SECOND PAIR:  The second mandala pair is also the same mandala, shot from different angles. The center rings were added in the process of coloring (the center space on the template is empty white space). Stage 3, the Labyrinth, includes experiences of divergent realities and nonordinary states of consciousness. Shamans cultivate their abilities to move in and out of this stage at will.

THIRD PAIR:  The two mandalas in the 3rd pair are different templates, the Spiral and the Celtic Cross, often designed and used by medieval Irish monks. In the Celtic knot, what appears to be a single endless meander is actually two separate pathways, crossing many times but never joining each other.



Spring Dance, Minneapolis, Minnesota, March 2008, photo © 2008 by QuoinMonkey. All rights reserved.  Chromosoma, Minneapolis, Minnesota, March 2008, photo © 2008 by QuoinMonkey. All rights reserved.


Diptyph, Minneapolis, Minnesota, March 2008, photo © 2008 by QuoinMonkey. All rights reserved. Turtle Bread, Minneapolis, Minnesota, March 2008, photo © 2008 by QuoinMonkey. All rights reserved.

Spring Dance, Chromosoma, Diptych, Turtle Bread, hand-drawn labyrinths created by Liz, Minneapolis, Minnesota, March 2008, photo © 2008 by QuoinMonkey. All rights reserved.


The four mandalas above are the beautiful hand-drawn labyrinths that Liz created for The Great Round – Stage 3. She agreed to let me photograph them from her sketchbook and post them with the March mandalas. The coiled snake below is 3-D, made out of clay. You can see names, titles, and more about each one if you click on the image.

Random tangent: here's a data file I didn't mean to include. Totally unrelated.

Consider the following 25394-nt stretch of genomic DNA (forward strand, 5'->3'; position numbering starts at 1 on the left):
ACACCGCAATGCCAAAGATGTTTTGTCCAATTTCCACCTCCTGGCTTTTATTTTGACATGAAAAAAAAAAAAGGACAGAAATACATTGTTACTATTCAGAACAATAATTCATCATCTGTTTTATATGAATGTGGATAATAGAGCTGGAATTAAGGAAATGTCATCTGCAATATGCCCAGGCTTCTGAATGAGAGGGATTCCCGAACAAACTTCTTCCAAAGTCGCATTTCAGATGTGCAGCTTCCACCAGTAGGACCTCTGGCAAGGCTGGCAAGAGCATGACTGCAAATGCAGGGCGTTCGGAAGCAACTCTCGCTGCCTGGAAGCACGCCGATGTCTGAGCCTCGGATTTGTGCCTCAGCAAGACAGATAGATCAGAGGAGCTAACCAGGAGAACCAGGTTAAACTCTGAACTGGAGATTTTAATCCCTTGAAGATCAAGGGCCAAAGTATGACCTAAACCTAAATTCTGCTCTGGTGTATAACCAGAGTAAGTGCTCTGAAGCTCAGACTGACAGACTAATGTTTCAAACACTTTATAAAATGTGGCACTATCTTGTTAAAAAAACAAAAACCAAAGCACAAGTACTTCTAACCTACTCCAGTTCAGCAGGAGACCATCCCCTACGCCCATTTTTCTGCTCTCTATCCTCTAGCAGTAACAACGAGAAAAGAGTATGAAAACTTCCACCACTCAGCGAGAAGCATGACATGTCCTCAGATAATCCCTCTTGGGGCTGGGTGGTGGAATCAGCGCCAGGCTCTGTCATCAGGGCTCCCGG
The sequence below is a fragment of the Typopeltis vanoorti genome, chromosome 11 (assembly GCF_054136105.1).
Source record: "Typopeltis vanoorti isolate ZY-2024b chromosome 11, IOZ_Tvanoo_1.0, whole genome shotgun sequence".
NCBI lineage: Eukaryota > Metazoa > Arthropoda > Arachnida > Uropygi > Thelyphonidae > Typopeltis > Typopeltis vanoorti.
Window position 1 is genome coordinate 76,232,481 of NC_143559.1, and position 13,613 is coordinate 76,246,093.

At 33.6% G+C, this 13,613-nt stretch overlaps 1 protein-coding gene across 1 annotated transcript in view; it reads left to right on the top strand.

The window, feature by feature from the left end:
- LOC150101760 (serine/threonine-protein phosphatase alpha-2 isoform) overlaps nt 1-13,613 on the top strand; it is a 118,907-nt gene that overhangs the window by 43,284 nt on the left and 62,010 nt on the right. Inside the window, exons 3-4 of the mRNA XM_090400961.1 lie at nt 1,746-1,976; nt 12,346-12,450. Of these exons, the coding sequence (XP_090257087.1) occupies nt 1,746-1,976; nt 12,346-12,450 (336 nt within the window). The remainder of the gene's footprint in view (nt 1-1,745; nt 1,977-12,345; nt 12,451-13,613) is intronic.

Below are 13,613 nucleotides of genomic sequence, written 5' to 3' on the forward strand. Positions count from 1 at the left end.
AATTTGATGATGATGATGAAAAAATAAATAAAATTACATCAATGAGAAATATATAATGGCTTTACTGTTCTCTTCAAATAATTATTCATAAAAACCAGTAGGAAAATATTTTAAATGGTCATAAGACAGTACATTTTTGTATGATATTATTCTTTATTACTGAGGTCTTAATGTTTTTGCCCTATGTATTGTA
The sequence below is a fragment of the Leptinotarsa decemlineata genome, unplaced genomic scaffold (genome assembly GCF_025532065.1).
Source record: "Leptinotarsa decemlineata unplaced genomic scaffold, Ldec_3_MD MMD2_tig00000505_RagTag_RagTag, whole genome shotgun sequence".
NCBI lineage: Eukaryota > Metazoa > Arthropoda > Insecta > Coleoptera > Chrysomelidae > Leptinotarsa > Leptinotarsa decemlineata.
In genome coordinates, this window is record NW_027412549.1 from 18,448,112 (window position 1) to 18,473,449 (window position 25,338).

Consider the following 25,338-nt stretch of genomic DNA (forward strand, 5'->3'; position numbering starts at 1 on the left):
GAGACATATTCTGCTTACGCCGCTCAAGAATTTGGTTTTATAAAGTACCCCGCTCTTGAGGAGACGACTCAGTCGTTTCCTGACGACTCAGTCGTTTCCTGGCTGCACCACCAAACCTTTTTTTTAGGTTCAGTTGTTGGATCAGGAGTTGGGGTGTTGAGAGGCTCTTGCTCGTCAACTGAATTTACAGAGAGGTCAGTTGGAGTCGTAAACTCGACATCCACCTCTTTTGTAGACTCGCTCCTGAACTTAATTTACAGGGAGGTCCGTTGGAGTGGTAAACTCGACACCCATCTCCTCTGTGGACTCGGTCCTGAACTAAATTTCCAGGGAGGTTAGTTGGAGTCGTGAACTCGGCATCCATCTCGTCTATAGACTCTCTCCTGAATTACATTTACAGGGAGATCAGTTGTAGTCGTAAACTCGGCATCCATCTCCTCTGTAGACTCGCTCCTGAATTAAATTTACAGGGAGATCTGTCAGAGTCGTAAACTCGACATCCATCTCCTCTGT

Mandalas have been used in Christian churches in the form of stained glass windows and labyrinths since the 12th century, and their centers are often occupied by a mystic rose representing Spirit coming into matter. Walking the labyrinth is a metaphysical pilgrimage, and many travel to Chartres Cathedral in France to walk and meditate on the medieval labyrinth there. The grass labyrinth I walked last year at Sisters of Carondelet in St. Paul is based on the Chartres design. More mandalas to come in April!



Snakey, Minneapolis, Minnesota, March 2008, photo © 2008 by QuoinMonkey. All rights reserved.     Snakey, Minneapolis, Minnesota, March 2008, photo © 2008 by QuoinMonkey. All rights reserved.     Snakey, Minneapolis, Minnesota, March 2008, photo © 2008 by QuoinMonkey. All rights reserved.     Snakey, Minneapolis, Minnesota, March 2008, photo © 2008 by QuoinMonkey. All rights reserved.



-posted on red Ravine, Monday, March 31st, 2008

-related to posts:  Coloring Mandalas, The Void – January Mandalas, Bliss — February Mandalas, and WRITING TOPIC – CIRCLES